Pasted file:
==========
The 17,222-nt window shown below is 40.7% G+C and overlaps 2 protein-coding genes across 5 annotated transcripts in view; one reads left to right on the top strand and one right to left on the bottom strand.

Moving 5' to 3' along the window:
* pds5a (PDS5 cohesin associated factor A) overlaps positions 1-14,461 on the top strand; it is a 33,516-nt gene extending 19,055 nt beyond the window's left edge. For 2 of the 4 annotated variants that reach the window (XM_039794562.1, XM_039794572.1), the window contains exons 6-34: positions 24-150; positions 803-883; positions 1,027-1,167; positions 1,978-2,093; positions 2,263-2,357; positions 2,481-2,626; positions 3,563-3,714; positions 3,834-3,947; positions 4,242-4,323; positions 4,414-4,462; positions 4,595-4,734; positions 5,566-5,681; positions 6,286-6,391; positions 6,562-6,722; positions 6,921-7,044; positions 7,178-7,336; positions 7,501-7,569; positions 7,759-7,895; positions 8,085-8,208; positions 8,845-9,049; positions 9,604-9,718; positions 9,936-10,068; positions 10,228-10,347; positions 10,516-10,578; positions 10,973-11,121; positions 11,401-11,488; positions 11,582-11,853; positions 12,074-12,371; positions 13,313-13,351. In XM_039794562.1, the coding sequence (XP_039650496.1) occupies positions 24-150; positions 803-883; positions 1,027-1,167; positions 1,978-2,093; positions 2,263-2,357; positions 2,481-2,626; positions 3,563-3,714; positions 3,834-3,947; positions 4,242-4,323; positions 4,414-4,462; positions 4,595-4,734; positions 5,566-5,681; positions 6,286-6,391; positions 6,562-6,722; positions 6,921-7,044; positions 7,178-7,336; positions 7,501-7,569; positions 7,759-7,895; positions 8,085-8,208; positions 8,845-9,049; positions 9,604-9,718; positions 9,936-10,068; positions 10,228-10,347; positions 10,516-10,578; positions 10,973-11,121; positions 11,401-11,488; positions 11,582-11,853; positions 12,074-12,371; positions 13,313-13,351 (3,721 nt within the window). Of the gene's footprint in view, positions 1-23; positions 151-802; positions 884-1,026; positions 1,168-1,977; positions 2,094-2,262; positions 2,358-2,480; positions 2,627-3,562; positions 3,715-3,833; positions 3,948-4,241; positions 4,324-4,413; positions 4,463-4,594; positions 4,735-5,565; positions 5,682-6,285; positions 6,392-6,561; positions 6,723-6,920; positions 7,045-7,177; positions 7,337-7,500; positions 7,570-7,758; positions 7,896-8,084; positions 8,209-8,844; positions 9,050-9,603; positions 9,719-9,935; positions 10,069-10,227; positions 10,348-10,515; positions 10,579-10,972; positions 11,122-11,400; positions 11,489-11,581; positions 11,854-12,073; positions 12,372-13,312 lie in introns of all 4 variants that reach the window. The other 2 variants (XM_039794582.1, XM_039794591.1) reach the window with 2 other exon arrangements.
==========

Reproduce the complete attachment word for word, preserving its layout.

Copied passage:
The 17,222-nt window shown below is 40.7% G+C and overlaps 2 protein-coding genes across 5 annotated transcripts in view; one reads left to right on the top strand and one right to left on the bottom strand.

Moving 5' to 3' along the window:
* pds5a (PDS5 cohesin associated factor A) overlaps positions 1-14,461 on the top strand; it is a 33,516-nt gene extending 19,055 nt beyond the window's left edge. For 2 of the 4 annotated variants that reach the window (XM_039794562.1, XM_039794572.1), the window contains exons 6-34: positions 24-150; positions 803-883; positions 1,027-1,167; positions 1,978-2,093; positions 2,263-2,357; positions 2,481-2,626; positions 3,563-3,714; positions 3,834-3,947; positions 4,242-4,323; positions 4,414-4,462; positions 4,595-4,734; positions 5,566-5,681; positions 6,286-6,391; positions 6,562-6,722; positions 6,921-7,044; positions 7,178-7,336; positions 7,501-7,569; positions 7,759-7,895; positions 8,085-8,208; positions 8,845-9,049; positions 9,604-9,718; positions 9,936-10,068; positions 10,228-10,347; positions 10,516-10,578; positions 10,973-11,121; positions 11,401-11,488; positions 11,582-11,853; positions 12,074-12,371; positions 13,313-13,351. In XM_039794562.1, the coding sequence (XP_039650496.1) occupies positions 24-150; positions 803-883; positions 1,027-1,167; positions 1,978-2,093; positions 2,263-2,357; positions 2,481-2,626; positions 3,563-3,714; positions 3,834-3,947; positions 4,242-4,323; positions 4,414-4,462; positions 4,595-4,734; positions 5,566-5,681; positions 6,286-6,391; positions 6,562-6,722; positions 6,921-7,044; positions 7,178-7,336; positions 7,501-7,569; positions 7,759-7,895; positions 8,085-8,208; positions 8,845-9,049; positions 9,604-9,718; positions 9,936-10,068; positions 10,228-10,347; positions 10,516-10,578; positions 10,973-11,121; positions 11,401-11,488; positions 11,582-11,853; positions 12,074-12,371; positions 13,313-13,351 (3,721 nt within the window). Of the gene's footprint in view, positions 1-23; positions 151-802; positions 884-1,026; positions 1,168-1,977; positions 2,094-2,262; positions 2,358-2,480; positions 2,627-3,562; positions 3,715-3,833; positions 3,948-4,241; positions 4,324-4,413; positions 4,463-4,594; positions 4,735-5,565; positions 5,682-6,285; positions 6,392-6,561; positions 6,723-6,920; positions 7,045-7,177; positions 7,337-7,500; positions 7,570-7,758; positions 7,896-8,084; positions 8,209-8,844; positions 9,050-9,603; positions 9,719-9,935; positions 10,069-10,227; positions 10,348-10,515; positions 10,579-10,972; positions 11,122-11,400; positions 11,489-11,581; positions 11,854-12,073; positions 12,372-13,312 lie in introns of all 4 variants that reach the window. The other 2 variants (XM_039794582.1, XM_039794591.1) reach the window with 2 other exon arrangements.